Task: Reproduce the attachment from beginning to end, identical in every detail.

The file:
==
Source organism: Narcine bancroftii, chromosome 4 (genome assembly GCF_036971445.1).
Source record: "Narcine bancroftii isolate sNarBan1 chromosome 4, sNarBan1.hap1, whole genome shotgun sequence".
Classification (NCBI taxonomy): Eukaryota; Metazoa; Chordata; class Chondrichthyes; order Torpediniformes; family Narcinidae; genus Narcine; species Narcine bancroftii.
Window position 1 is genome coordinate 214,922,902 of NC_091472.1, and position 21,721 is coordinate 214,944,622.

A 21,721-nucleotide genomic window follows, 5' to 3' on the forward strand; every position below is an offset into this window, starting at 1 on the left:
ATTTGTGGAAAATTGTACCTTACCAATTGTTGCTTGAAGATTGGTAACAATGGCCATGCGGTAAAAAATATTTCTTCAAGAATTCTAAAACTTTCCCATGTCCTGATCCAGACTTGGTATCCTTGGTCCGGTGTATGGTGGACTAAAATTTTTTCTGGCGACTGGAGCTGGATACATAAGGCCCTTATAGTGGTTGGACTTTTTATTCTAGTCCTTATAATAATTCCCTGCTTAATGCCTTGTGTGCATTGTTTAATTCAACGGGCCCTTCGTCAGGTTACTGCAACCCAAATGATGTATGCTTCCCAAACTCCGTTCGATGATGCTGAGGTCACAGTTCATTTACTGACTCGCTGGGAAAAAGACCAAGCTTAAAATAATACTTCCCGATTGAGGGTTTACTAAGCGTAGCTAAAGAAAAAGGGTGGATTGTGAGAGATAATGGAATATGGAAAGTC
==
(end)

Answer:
Source organism: Narcine bancroftii, chromosome 4 (genome assembly GCF_036971445.1).
Source record: "Narcine bancroftii isolate sNarBan1 chromosome 4, sNarBan1.hap1, whole genome shotgun sequence".
Classification (NCBI taxonomy): Eukaryota; Metazoa; Chordata; class Chondrichthyes; order Torpediniformes; family Narcinidae; genus Narcine; species Narcine bancroftii.
Window position 1 is genome coordinate 214,922,902 of NC_091472.1, and position 21,721 is coordinate 214,944,622.

A 21,721-nucleotide genomic window follows, 5' to 3' on the forward strand; every position below is an offset into this window, starting at 1 on the left:
ATTTGTGGAAAATTGTACCTTACCAATTGTTGCTTGAAGATTGGTAACAATGGCCATGCGGTAAAAAATATTTCTTCAAGAATTCTAAAACTTTCCCATGTCCTGATCCAGACTTGGTATCCTTGGTCCGGTGTATGGTGGACTAAAATTTTTTCTGGCGACTGGAGCTGGATACATAAGGCCCTTATAGTGGTTGGACTTTTTATTCTAGTCCTTATAATAATTCCCTGCTTAATGCCTTGTGTGCATTGTTTAATTCAACGGGCCCTTCGTCAGGTTACTGCAACCCAAATGATGTATGCTTCCCAAACTCCGTTCGATGATGCTGAGGTCACAGTTCATTTACTGACTCGCTGGGAAAAAGACCAAGCTTAAAATAATACTTCCCGATTGAGGGTTTACTAAGCGTAGCTAAAGAAAAAGGGTGGATTGTGAGAGATAATGGAATATGGAAAGTC